In secret, young aspiring ballerinas might slip on a pair of pointe shoes, clutch the barre and stand on the tips of their toes with bent knees, wobbly ankles and weak middles. And they’ll often beg their teachers to let them start dancing on pointe. But overzealous students should be warned: Wearing pointe shoes before a body is physically prepared can lead to long-term injury and irreversible damage.
Knowing what strengths and weaknesses to look for will help you determine whether a student is ready to begin.
How Young Is Too Young?
There are no specific guidelines stating how old a girl should be to start on pointe; each student matures at a different rate. However, doctors suggest waiting until age 11 or 12, when growth plates in the feet are less prone to deforming forces. “The danger of starting too early is either compressing the growth plate, causing an irregular growth of the bone or dislodging the growth plate, causing a fracture,” says Thomas Novella, a podiatrist who works with American Ballet Theatre dancers. “The growth plates are not fully closed by age 12,” he adds, “but they are more stable than at a younger age.”
In addition to age, individual strength and technical development are important factors. A student must have a strong core and sufficient back and abdominal strength, and she must demonstrate that she can hold herself properly while standing, turning and jumping. Judy Rice, associate professor of dance at the University of Michigan, likes to see that students have solid ballet technique while doing pre-pointe exercises at the barre. A girl should not go on pointe, for example, if she has difficulty doing a relevé retiré at the barre on demi-pointe. She should be able to hold this position for at least eight counts with her core, legs, ankles and feet in a stable and correct shape. “If they’re strong in ballet shoes, and they’re not overusing the barre,” Rice says, “then they can take the next step into pointe shoes.”
It is simply not safe for a student to start on pointe before she is physically able. She is at risk for many long-term injuries. Early bunions, for instance, will form if she is not really turning out from her hip. “She’ll torque the foot in a pronated or tweaked direction, putting pressure on the big toe joint,” explains podiatrist Jane Denton, who works with the San Francisco Ballet School.
If a dancer’s ankles and feet aren’t strong enough, tendonitis can occur as the tendons struggle to hold everything in place, and she will also be prone to muscle strains. A weaker student may curl her toes and knuckles over in her pointe shoe just to find a place that’s stable, so she is relying more on her bones than on her muscles for support. Poor alignment like this can cause hammertoes, corns, blisters and ingrown toenails. “Some of these things happen anyway,” Denton says. “While they do make the feet strong, pointe shoes also take a toll over a period of time. They’re not a vacation for feet.”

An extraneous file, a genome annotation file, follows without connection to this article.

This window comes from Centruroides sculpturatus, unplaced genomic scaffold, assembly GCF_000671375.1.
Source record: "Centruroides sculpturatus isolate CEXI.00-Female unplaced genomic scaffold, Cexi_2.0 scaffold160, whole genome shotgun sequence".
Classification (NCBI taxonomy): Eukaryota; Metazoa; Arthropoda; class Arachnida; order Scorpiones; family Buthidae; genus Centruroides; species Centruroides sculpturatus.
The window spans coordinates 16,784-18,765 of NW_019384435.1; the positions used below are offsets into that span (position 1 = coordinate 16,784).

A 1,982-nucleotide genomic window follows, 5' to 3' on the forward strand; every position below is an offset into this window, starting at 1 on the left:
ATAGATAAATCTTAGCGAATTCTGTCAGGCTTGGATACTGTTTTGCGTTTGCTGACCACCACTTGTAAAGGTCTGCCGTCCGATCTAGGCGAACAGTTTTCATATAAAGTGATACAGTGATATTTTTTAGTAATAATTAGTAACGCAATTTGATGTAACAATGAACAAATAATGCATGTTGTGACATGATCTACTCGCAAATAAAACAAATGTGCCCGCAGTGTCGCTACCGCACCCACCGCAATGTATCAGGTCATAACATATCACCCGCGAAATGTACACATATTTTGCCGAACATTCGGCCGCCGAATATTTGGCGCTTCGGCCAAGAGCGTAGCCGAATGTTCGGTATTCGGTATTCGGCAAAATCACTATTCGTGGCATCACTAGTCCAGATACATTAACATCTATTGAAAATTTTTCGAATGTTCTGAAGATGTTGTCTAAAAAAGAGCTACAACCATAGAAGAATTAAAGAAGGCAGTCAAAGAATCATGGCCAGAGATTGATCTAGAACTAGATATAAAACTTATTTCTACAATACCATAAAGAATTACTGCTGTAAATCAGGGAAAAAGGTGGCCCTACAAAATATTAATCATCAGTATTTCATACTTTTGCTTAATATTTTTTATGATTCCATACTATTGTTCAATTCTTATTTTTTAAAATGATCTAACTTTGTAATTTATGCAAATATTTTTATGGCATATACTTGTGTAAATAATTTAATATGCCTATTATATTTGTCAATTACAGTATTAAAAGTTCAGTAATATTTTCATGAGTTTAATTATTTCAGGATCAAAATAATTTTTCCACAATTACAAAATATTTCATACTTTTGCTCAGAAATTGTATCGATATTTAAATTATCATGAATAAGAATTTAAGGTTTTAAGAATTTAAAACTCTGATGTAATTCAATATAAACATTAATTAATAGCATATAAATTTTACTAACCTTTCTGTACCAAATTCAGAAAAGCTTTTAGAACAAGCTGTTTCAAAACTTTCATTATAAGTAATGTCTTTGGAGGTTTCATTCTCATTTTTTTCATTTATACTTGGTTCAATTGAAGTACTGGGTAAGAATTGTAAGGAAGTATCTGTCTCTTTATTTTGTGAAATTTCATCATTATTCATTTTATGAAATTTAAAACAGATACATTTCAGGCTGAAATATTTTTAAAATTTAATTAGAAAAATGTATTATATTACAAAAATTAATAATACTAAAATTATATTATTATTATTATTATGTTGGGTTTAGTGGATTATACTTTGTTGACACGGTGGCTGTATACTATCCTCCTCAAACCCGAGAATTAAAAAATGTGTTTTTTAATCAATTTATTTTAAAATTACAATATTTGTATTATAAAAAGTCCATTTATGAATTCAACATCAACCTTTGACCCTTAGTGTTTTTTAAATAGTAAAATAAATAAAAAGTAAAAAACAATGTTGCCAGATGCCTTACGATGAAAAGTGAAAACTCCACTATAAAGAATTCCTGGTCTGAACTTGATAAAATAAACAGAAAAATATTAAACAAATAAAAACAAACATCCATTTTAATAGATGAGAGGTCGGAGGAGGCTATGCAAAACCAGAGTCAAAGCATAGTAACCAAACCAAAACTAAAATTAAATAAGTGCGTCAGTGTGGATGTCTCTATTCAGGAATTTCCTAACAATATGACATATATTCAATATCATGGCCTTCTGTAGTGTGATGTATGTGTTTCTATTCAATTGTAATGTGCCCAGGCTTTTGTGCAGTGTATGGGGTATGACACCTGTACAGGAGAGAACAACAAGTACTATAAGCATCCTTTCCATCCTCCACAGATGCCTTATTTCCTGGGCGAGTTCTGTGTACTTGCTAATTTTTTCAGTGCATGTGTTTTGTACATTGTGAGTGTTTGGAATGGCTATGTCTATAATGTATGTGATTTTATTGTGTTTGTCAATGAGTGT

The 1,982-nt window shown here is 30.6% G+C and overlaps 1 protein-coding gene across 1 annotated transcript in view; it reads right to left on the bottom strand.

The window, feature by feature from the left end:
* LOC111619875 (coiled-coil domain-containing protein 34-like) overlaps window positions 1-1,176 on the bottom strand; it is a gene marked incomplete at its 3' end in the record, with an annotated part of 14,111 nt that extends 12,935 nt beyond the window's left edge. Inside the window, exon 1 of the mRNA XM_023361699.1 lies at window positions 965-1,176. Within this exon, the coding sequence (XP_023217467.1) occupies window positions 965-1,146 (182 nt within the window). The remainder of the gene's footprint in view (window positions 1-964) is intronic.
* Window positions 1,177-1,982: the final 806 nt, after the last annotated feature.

“But My Friends Are Doing It!”
When students want to be in class with friends, or parents feel their child is ready, teachers often feel pressure to start them on pointe despite the teacher’s better judgment. Rice recommends having students see a doctor to get an X-ray of their growth plates. “I encourage teachers to have relationships with the best foot doctors in their area,” she says. A medical opinion will validate a decision to have a weak or very young child wait.
If both doctor and teacher recommendations cannot keep an unprepared girl out of pointe class, err on the side of caution. It is best to keep the student at the barre for the entire class or have her take class on flat. “But doing pointe class in ballet shoes can be really hard on their calves,” Rice says. “You have to be careful to find the balance.” Avoid having the student do excessive relevés or jumping and springing onto demi-pointe. These repetitive actions done without the support of a pointe-shoe box can cause bruising and muscle strain or tightness.
Students can best prepare themselves for pointe by working properly in technique class. “They need to have the muscular control to operate their feet as though they’re hands,” Rice explains. She encourages her students to really work the floor in tendus and dégagés, not crunching the foot but utilizing each muscle. For example, she has them do a simple tendu side from first position, flexing the foot and then pointing back to tendu, articulating through the entire foot. “Be meticulous about basic barre work,” she advises. “That’s what strengthens the legs, feet and core to take that extra step to pointe work.” DT
Pointe Strengthening Exercises
Strengthening the foot’s intrinsic muscles can help prepare a student to dance on pointe. Podiatrist Jane Denton suggests the following exercises:
* Pick up marbles or pencils with the toes to strengthen the small muscles of the foot and the longer muscles in the leg.
* “Doming”: This exercise will strengthen the arch. Starting with the foot flat on the floor, pull up through the arch while keeping the metatarsal heads (where the toes meet the foot) in contact with the floor and the toes straight. Do not scrunch the toes.
* Flex the foot and wave “bye-bye” with straight toes. Keep the second toes lined up with the shinbone throughout.
* Play the piano with the toes. Gently tap out a tune or just press random keys, but spread the toes wide and try to move each one as if it were a finger.
Julie Diana is a principal dancer with the Pennsylvania Ballet.
(Photo ©iStockphoto.com/David H. Lewis)